I had just lost my first job in sobriety and my ass was falling off. At my sponsor’s suggestion I shared about it at my Wednesday noon meeting. After the meeting an old timer came up to me and said, “Some day you will be grateful for this pain.” I nodded like I understood, but I really didn’t. It has taken many years, but today I know what he meant. Besides all the good things in my life today, I am grateful for the painful experiences both before and after I quit drinking. I needed every single one to get to where I am today.
It wasn’t only the drunk driving arrests, the divorce, and the bankruptcy that brought me to AA. It was the chronic suffering of an unfulfilled life that I had no power to change. It was the pain of pretending my life was great knowing the whole time it was all a lie. It was the paralyzing fear of financial ruin and my inability to get up off the couch and look for work. It was the feeling of loneliness in the center of my gut because everyone close to me had run for the hills. It was the guilt and shame over the harmful things I said and did and the sick secrets I carried. The cumulative effect of all this deep pain brought me to my bottom and, finally, something inside called for help.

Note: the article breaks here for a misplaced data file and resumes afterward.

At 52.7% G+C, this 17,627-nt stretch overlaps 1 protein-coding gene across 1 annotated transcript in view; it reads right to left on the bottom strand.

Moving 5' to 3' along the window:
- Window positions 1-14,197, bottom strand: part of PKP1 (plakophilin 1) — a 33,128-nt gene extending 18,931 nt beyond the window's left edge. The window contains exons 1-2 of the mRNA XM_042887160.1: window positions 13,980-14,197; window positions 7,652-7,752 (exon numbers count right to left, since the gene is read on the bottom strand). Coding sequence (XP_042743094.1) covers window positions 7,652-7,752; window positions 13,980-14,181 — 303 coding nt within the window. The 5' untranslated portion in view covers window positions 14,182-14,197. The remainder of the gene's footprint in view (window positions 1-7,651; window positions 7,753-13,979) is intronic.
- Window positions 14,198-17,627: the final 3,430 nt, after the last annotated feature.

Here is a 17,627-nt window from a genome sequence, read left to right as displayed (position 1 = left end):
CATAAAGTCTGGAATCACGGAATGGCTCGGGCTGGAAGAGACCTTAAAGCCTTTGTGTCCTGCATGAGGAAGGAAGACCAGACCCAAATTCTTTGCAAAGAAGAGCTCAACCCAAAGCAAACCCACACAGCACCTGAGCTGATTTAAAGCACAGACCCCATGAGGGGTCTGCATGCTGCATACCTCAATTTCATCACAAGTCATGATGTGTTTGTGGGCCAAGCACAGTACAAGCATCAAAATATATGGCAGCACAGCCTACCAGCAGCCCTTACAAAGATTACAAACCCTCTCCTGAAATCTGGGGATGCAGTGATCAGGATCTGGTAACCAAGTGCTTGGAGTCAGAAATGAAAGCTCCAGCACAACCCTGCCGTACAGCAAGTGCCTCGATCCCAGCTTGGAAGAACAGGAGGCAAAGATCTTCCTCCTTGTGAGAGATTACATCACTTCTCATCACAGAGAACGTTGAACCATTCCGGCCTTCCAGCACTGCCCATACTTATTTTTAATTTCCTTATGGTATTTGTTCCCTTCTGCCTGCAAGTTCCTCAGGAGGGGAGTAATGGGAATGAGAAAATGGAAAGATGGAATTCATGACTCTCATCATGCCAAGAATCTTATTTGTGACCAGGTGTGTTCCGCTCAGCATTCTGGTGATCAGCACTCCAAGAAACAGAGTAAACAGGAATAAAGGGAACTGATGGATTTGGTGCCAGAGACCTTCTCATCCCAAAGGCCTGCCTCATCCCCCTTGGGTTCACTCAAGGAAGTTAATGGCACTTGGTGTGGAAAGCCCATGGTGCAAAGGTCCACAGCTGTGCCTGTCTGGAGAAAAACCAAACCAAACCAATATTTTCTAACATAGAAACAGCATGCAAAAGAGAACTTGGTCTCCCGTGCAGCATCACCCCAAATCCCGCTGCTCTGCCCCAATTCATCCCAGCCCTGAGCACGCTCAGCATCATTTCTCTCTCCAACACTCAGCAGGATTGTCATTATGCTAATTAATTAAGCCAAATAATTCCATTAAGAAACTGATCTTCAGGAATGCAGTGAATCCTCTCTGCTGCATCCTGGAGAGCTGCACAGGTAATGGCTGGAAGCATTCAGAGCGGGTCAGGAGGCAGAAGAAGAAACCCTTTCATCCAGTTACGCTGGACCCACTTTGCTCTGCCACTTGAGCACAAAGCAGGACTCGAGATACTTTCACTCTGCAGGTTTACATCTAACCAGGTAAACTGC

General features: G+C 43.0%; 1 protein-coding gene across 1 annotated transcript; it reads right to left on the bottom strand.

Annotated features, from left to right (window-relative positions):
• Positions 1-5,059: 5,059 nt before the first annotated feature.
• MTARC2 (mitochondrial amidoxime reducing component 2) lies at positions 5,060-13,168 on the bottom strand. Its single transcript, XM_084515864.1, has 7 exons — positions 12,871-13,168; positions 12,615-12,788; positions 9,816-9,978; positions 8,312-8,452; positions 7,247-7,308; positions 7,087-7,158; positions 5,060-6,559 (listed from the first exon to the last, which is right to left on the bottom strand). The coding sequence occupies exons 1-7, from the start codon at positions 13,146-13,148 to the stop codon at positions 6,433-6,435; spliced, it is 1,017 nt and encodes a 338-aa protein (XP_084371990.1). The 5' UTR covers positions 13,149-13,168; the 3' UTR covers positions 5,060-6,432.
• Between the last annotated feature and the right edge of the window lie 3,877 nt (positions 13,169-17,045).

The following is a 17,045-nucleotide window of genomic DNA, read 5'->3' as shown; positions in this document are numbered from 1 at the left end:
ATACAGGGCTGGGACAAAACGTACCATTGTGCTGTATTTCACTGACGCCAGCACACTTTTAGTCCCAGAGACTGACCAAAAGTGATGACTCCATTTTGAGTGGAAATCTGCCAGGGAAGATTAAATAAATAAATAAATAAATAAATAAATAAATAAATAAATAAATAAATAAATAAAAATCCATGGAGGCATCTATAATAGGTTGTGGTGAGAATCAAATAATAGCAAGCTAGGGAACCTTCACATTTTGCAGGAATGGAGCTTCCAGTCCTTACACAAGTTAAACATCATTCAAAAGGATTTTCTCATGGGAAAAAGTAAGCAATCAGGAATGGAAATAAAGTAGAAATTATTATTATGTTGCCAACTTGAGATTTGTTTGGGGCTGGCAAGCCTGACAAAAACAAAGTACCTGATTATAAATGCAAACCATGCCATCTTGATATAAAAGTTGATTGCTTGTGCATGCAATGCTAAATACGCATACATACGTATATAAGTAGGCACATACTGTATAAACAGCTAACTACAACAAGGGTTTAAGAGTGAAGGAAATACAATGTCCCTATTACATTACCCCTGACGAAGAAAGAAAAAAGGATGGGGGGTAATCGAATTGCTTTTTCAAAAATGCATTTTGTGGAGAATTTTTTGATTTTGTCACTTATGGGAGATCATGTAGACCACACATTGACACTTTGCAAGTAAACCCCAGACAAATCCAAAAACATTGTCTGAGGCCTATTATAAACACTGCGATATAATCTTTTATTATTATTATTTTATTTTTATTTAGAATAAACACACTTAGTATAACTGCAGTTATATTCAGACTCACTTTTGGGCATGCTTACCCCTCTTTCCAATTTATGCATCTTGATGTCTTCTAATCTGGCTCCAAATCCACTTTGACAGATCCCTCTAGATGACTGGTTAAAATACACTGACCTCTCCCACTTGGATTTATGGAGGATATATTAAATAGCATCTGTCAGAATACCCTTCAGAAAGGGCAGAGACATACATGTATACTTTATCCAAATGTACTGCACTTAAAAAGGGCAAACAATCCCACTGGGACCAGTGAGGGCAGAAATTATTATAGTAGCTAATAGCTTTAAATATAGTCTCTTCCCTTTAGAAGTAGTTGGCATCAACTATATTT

My painful experiences became my greatest assets in Alcoholics Anonymous. I connect with other alcoholics when I share my pain. Even though our drunk-a-logs may be different, the feelings of self-hate, frustration and fear are all the same. If you identify with my feelings, you may connect with my solution. Then we all win.
I heard there are only two ways to grow — either we see the light or feel the heat. For most of my life and recovery it’s been pain that’s motivated me to open my tool box and get back into action. The steps are slowly but surely turning my character defects into solid principles I try to practice in my life. I’m growing from fear to faith; from isolation to connection; from ego centered to God centered. I’ve learned mostly all I can from pain. Now it’s time to see what joy can teach me.